known as biphotonic process. It has been observed in fluid solutions of
So + So +excirner
So + J1~1'1)
many compounds and also in the vapour state. emission emission
Thz mechani. XI proposed for this biphotonic delayed emlsslon is that Tbe generation of an excited and a ground state singlets from two triplets
encounter between two triplet molecules gives rise to an intermediate is a spin allowed exchange mechanism:
species X, which subsequently dissociates into an excited and a
state singlet molecule. The excited singlet molecule finally relaxes by T(1.1.) -tT(J-C> So(tJ.1 SI ($1.)
-+ +
emission of rad~ation. The rate constant of emission is not that of Such bimolecular quenching reactions occur at diffusion controlled rates.
fluorescence but is governed by the rate of formation of triplet molecules. A probability P for reaction per encounter may be included. The rate
constant terms in (5.61) become
The various steps leading to emission process are:

So + S, -+ T I~+T
and $ro/+/ = Pkdrrf Ia (4r ~7 )2
T --+ So .C k~ [TI (5.63)
The intensity of P-type delayed fl~~orescence
should decay exponentially
T+T +X k x [TIP with a lifetime equal to o~le-lral/of that of phosphorescence. Since in
X -t Product kr [XI fluid solutions, phosphoresce~iceis much weaker than delayed fluorescencc,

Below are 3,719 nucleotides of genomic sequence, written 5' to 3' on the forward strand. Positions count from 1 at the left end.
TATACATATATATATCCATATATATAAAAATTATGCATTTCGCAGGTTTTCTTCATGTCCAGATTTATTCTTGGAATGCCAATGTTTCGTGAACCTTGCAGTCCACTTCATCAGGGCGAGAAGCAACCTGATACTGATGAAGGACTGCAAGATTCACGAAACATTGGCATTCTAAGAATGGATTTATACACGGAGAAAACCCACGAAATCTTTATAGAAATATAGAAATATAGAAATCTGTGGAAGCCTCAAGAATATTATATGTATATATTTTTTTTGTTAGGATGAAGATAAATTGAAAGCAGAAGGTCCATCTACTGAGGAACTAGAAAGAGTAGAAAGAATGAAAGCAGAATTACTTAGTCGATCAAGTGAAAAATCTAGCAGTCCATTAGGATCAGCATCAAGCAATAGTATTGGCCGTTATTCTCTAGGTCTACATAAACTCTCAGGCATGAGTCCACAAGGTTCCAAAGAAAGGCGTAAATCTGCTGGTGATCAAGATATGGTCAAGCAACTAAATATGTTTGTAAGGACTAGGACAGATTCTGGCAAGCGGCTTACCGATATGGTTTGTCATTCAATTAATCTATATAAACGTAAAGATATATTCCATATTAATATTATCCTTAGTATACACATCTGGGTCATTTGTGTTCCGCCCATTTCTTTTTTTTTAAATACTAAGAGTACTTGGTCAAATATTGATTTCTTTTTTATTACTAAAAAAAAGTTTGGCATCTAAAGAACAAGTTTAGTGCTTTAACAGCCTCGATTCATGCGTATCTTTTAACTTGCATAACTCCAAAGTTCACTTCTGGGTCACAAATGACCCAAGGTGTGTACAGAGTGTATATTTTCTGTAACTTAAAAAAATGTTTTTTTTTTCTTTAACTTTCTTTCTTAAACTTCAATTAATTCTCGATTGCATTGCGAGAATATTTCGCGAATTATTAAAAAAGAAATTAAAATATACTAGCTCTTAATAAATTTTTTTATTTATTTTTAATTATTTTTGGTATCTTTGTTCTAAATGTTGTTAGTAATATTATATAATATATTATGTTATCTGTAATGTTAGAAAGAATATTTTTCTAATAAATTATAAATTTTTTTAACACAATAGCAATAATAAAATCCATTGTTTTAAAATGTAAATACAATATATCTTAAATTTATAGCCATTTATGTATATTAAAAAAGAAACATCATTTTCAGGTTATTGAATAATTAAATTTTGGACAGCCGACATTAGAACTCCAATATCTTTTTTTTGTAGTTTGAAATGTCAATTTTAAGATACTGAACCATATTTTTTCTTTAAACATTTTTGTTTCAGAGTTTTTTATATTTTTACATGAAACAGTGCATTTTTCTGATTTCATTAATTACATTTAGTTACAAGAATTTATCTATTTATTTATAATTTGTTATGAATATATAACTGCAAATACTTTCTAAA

Under favourable conditions. The variation in fluorescence ~ i e l dmay also also known as electrochemiluminescence (ECL). arise due to change in the viscosity of the medium with temperature. As a conse- media. state. Sj -Sk or triplet-triplet.A) varies as 1/T.. whereas a radical anion has an electron system crossing is expected and fluorescence yield \?. Evidently cross-over point lies aboke Sly-O. is nearly unaffected. rescence should be independent of temperature. &ereas T. the A temperature dependent intersystem crossing rate will be obtained radical anions can be produced at the cathode by electrolysis of the organic whenever the triplet state crosses the PE surface of S. Interesting examples are found in substituted anthracenes. to T and r. state is yield is nearly unity. When this electron recombines with the dye cation. and S. Now slightly above the zero-point energy of S . The T. lifetime of S. emission is a rule rather than exception. transfer to T.icli:itiue trm$ition\. (4-7 kcal). A = 1 klr. Under high intensity irradiation and in rigid probable because of unfa\ourable Franck-Condon factor. mot ions. For 9. kl being the rate constant for crossing over from zero-vibrational level of S. molecules are generated. can return t o the ground state by a number of fluorescence quantum yields increase steeply with decrease of temperaturet ~hotophysicalpathways. In general. At the same time the quantum yield of product~on of trip'et decreases with decrease of temperature. is less recombination mechanism. which is equivalent to 1-2 quanta of vibrational energy of luminescence initiated by chemical reaction and not by irradiation. a barrier to inter- in the next higher energy state. is considerably aboke S. whilc sid3-subjtituteci derivatives have l o w yield and small temperature 111 mdiarionlcsi or nonr.. excited and ground state. state at a position compound. (C) Rcco~r~binatiorl I~rmirrescei~ce. Tj -Tx. clscironic cncrpy is dis~ipsleJ 35 dependence. The dependence is of the kame form as already mentioned.e. singlet. At low temperatures and rigid glassy medium. state.and 9. But the energy of activation obtained in this case is of the order 5. Experimentally. media. with very low efficiency in rigid level. When the two are brought together. 10-substituted anthracenes. state with observed in dye solutions in low temperature glasses is by cation-electron respect to generated will diffuse into the solution. On the generated and a photon is emitted as fluorescence. the two may barrier. if T. But if T. a n atom or a molecule. The inte1:sity of P-type delayed fluorescence s h o ~ ~ ldecrease d with Anthracene has a triplet state T. -0PHYSICAL PROCESSES IN ELECTKONICALLY EXCITED MOLECULES 161 160 FUNDAMENTALS OF PHOTOCHEMISTRY the decay constant of the latter may be used for the determination of the + where A and B are constants. is nearly at the same energy as S. some of which are radiative and others nonradiative. i. an S. This energy barrier to if the polarity of the electrodes is reversed A+ will be generated.10 THE EFFECT OF TEMPERATURE O N EMISSION of temperature coefficient for the viscous flow. The variarion is of the form "all v i b r ~ t i o ~ qu. viscosity and should be observed.. the natural radiative lifetimes of fluorescence and phospho. After an initial act of photon absorption. a dye molecule can eject an electron which is trapped in suitable quence. fluorescence quantum yield should be less than unity excited state which eventually can relax by emission of radiation. states are affected to different extents by substitution. if at all. other hand.Still another kind of delayed emission The temperature sensitivity arises due to disposition of T. state. is sufficiently below S. If the transition ic within the states of the same multiplicity such as singlet-singlet. so that the density of state is high A similar phenomenon of cation-anion recombination may generate an at the crossing point. The lifetimes and quatltum yields of fluorescence of substituted anthracenes show Summary different dependencies on temperature. No dependence on temperature is expected. This transition is of the form r a E l k T where AE is the height of the energy will also diffuse into solution. The position of the substituent is more important than its nature. constants. if not consurncd by photochemical reaction. which is about 650 cm-' below ths S.lnta ~ : ~ l in which rhc environlnent acts as the lieat sink. The as triplet transfer is fecllitated. This is simple vibrational modes. If T. Again no temperature dependence is process can be explained as follows: a radical anion carries the extra electron observed. But the emission intensities The temperature sensitivity of phosphorescence mainly arises from fast may vary due to other temperature dependent and competitive rate impurity quenching processes. AE is found to be in the range of 17-24 kJ mol-1 combine to generate A* and A and cause cherniluminescence. fluorescence is the easiest way for deactivation and fluorescence sites.illshow temperature deficiency in the ground state. if it is . dependence. it is termed internal conversion (IC). The anion A. log . The role of viscosity in PROCESSES such cases is apparently to decrease energy degrading vibrational-rotational In general. the radiative t r i ~ l e tstate lifetimes.